Consider also the practice of "resting in the Spirit" or being "slain in the Spirit" among Charismatic and Pentecostal Christians as evidence for the kind of body with which people endow themselves in order to come into relation with the sacred. In this practice, which occurs primarily in healing services, a person is overcome with divine power, and falls into a semi-swoon characterized by tranquility and motor dissociation. Despite its popularity, or perhaps because of it, resting in the Spirit is a controversial phenomenon for Charismatics, and the heart of the issue is its authenticity. More specifically, critics challenge its authenticity while apologists argue for its beneficial effects in terms of healing and spiritual development. Both sides invoke the same biblical scenarios, such as Saul on the road to Damascus and the apostles confronted by the transfiguration of Jesus, and the same religious writers, including the ecstatic mystics Theresa of Avila and John of the Cross, and both sides draw opposing conclusions about whether these constitute examples of resting in the Spirit. They likewise draw opposing conclusions about the historical prototypes of healers known for similar practices, extending backward in time from Kathryn Kuhlman to Charles Finney, George Jeffreys, George Fox, John Wesley, and the fourteenth-century Dominican preacher John Tauler. To be sure, such analogies and precedents suggest that it would be possible to examine the varying meanings of religious falling or swooning across historical and cultural contexts. In the contemporary context, however, the ideological/theological/pastoral debate about authenticity is predicated on the recurrent, constitutive North American psychocultural themes of spontaneity and control, and on the Charismatic cultural definition of the tripartite person as a composite of body, mind, and spirit.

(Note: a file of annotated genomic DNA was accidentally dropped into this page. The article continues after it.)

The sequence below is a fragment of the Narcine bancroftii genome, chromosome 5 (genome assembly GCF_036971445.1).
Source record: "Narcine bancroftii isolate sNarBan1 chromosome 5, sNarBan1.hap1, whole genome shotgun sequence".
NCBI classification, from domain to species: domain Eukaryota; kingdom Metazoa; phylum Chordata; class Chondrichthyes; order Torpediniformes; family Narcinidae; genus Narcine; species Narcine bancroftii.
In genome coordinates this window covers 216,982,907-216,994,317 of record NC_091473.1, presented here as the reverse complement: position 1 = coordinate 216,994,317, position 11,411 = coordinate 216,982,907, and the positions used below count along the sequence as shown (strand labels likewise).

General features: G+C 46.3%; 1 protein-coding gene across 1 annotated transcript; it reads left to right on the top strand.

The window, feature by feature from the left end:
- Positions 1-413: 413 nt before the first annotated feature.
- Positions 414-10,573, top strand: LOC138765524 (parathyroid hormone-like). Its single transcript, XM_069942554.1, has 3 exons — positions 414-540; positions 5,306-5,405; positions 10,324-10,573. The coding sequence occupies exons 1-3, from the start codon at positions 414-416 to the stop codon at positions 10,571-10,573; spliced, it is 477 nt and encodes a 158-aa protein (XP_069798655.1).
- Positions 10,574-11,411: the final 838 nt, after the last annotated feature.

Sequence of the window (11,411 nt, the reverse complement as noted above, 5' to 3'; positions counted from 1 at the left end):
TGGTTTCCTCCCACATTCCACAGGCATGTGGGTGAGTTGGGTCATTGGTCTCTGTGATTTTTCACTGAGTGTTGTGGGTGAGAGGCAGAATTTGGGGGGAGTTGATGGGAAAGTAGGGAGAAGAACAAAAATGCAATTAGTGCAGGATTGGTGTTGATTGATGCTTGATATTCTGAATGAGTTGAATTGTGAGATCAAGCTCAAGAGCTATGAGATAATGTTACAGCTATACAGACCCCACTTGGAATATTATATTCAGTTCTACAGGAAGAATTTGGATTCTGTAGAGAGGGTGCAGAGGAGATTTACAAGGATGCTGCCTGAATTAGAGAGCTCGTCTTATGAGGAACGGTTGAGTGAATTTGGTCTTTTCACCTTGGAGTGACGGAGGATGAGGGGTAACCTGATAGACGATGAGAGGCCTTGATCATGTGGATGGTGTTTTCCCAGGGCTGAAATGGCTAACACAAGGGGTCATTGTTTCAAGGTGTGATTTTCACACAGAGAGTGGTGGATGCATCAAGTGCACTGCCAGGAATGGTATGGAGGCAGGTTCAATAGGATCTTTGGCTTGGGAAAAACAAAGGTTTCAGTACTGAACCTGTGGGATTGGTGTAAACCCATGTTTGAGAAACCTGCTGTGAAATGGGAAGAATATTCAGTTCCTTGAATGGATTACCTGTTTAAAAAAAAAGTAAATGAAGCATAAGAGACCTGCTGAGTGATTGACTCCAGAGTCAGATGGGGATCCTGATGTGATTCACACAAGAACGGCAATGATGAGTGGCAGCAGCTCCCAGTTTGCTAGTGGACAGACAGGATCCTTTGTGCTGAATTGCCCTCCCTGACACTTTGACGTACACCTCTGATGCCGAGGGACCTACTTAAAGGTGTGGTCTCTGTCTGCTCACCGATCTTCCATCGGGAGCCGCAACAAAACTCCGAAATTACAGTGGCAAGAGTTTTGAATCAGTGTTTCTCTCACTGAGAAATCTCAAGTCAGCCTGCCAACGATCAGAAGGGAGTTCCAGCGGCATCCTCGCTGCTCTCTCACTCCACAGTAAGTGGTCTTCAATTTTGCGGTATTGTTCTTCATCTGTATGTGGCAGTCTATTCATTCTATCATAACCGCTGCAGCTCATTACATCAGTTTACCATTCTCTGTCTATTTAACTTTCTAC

SPIRIT POSSESSION. The sacred swoon leads also to the complex issue of dissociation, common to discussions of "spirit possession." Spirits who inhabit people may be regarded either as malevolent, in which case they must be expelled or exorcised, or as benevolent, in which case becoming possessed is an act of worship and devotion. Possession of both types is widely reported in ethnological literature (Bourguignon), and is increasingly common in contemporary Western society. Not only is the negative, or demonic, variant reported among some varieties of Christian religions, but the positive variant of possession by deities is characteristic of rapidly growing African religions. These include religions based on the Yoruba tradition of Nigeria, such as santeria, candomble, and the related vodun. The Yoruba religion, in which the possessing deities are called orixas, is rapidly aspiring to membership in that select group of "world religions" that once included only so-called "civilized" faiths such as Christianity, Judaism, Islam, Hinduism, Buddhism, Taoism, and Confucianism. This cultural development requires a more sophisticated understanding of the possession phenomenon not as mental or cognitive dissociation but as physical and existential incarnation; not as a pathological hysterical amnesia to which the devotee becomes abandoned, but as a form of habitual body memory in which the deity's characteristics are enacted in a contemporary form of somatic spirituality.
ABORTION HEALING RITUALS. A final example of the interplay of religion and bioethics with respect to bodily practices pertains to the contemporary cultural debate over abortion. Among participants in the North American Christian religious movement known as the Charismatic Renewal, and in Japan as a facet of what are called the New Religions, healing rituals are conducted both for the removal of guilt presumed to be experienced by the woman, and for the fetus in order to establish its spiritual status. The American practice is largely a private one that takes place within the membership of a discrete religious movement within Christianity, and is a specific instance of the healing system elaborated within that movement. The Japanese practice has a relatively public profile not limited to a particular social group, and is an instance of a type of ritual common to a variety of forms of Buddhism.